Bloomberg’s Investment Portfolio Includes Bets on Private Equity, Fracking The Intercept

Bloomberg needs to take down Sanders — immediately Joe Lockhart, CNN (Nippersmom). Open grifting. Lockhart was a founder and managing director of the Glover Park Group, a snake pit of Democratic strategists. (Motto: “Own the conversation“.) They think Bloomberg is a mark, and who’s to say they’re not right? They are, after all, subject matter experts in that area.

Sanders says he would ‘absolutely’ be willing to use military force if elected president The Hill

Finally, Can We All Agree? Everything We Were Told About Bernie Sanders Was Wrong Mehdi Hassan, The Intercept (Re Silc).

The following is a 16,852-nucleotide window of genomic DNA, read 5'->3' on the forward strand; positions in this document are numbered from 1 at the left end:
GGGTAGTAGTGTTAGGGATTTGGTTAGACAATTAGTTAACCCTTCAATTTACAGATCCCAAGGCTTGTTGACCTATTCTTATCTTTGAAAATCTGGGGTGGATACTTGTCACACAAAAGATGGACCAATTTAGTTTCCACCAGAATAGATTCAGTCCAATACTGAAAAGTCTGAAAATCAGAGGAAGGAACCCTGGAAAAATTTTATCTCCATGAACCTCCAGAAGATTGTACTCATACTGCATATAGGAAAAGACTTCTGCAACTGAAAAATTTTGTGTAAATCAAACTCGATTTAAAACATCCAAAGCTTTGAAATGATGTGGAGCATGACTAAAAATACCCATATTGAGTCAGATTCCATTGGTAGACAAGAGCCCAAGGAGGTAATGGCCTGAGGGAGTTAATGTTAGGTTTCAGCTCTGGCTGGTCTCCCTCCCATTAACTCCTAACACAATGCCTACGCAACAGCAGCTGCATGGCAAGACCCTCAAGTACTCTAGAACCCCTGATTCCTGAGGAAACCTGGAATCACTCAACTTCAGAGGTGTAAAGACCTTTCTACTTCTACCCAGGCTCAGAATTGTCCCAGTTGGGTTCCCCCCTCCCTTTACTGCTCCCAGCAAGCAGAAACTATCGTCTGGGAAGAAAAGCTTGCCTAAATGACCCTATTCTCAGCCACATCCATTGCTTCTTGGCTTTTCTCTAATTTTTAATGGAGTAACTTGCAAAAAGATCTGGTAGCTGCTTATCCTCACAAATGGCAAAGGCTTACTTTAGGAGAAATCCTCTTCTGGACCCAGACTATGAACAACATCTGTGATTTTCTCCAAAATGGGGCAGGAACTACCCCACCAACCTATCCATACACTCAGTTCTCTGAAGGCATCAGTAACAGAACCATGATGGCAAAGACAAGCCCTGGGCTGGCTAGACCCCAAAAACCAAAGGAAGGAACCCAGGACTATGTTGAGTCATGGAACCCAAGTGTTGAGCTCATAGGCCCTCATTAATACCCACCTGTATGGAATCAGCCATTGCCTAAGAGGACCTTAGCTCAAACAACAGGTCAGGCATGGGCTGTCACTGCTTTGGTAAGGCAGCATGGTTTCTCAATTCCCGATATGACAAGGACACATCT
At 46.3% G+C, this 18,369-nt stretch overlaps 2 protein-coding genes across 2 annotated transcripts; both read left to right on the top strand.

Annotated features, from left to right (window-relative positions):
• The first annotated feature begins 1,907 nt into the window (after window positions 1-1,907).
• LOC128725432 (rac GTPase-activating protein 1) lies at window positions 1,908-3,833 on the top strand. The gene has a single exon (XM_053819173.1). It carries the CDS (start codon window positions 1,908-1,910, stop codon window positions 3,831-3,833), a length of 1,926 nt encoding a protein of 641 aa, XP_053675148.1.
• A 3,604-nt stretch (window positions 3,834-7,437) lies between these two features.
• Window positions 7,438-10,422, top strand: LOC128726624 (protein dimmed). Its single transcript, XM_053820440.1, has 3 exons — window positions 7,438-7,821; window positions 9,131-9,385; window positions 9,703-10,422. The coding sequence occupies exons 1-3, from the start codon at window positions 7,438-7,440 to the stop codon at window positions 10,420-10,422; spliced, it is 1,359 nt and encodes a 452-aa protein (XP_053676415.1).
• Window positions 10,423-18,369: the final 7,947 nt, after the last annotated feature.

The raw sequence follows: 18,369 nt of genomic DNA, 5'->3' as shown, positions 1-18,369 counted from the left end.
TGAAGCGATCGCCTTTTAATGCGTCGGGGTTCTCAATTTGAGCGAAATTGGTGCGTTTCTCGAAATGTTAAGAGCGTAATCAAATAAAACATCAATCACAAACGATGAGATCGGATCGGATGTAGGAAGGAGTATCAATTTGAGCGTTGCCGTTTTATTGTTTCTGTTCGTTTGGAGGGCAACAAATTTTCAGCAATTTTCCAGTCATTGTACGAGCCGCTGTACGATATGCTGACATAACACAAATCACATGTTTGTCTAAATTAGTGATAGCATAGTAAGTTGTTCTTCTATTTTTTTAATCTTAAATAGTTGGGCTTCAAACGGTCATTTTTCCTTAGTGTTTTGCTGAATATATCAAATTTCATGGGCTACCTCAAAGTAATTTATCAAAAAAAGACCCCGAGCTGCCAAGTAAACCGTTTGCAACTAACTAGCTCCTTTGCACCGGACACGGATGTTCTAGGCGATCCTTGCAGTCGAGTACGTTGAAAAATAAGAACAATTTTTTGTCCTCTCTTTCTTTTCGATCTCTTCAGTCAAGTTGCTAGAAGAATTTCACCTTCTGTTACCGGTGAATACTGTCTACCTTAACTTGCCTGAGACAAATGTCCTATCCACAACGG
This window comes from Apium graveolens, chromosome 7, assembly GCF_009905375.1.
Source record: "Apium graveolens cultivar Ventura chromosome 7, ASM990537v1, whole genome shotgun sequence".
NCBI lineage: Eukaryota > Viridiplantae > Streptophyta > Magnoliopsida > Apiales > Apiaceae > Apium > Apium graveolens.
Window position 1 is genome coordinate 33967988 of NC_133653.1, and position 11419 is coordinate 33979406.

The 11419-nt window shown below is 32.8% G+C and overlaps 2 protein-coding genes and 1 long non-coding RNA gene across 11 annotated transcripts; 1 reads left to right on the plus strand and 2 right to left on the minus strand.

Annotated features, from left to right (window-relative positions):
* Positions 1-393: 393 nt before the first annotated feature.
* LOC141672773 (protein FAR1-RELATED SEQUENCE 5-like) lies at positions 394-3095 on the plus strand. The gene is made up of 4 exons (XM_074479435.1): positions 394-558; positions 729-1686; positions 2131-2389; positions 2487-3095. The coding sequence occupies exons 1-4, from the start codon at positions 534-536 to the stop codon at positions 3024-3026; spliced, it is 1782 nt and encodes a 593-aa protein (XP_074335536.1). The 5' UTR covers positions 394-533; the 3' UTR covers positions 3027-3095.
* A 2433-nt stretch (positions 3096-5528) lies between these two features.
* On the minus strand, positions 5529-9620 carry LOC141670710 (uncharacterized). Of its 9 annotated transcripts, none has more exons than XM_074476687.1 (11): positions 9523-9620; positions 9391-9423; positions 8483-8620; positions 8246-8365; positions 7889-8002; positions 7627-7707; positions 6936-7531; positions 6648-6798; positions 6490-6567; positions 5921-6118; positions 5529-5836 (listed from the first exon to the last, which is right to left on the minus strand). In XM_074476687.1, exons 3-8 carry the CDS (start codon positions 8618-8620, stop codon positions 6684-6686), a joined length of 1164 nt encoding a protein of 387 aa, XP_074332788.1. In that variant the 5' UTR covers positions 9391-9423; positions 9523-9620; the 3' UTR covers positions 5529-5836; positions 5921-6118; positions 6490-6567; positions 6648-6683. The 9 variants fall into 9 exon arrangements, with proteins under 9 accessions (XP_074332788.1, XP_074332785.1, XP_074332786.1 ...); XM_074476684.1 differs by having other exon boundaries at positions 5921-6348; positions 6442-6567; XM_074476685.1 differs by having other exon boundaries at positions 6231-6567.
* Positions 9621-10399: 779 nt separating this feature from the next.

Julian Assange and his Australian lawyers were secretly recorded in Ecuador’s London embassy ABC Australia

REVEALED: Chief magistrate in Assange case received financial benefits from secretive partner organisations of UK Foreign Office Declassified UK

Assange’s Persecution Has Exposed Media Depravity The World Over Caitlin Johnstone, Medium

ASSANGE: A Tale of Three Extraditions Consortium News

Yanis Varoufakis – Julian Assange: “We are here so that unarmed truth has the final word” Brave New Europe

Class Warfare

The Robots Are Not Coming for All of Our Jobs Jacobin

Thomas Piketty’s ‘Capital and Ideology’: scholarship without solutions FT

Nations seek biodiversity accord to stave off mass extinction Agence France Presse

Antidote du Jour (via):

Bonus antidote, a lovely story:

See yesterday’s Links and Antidote du Jour here.

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About Lambert Strether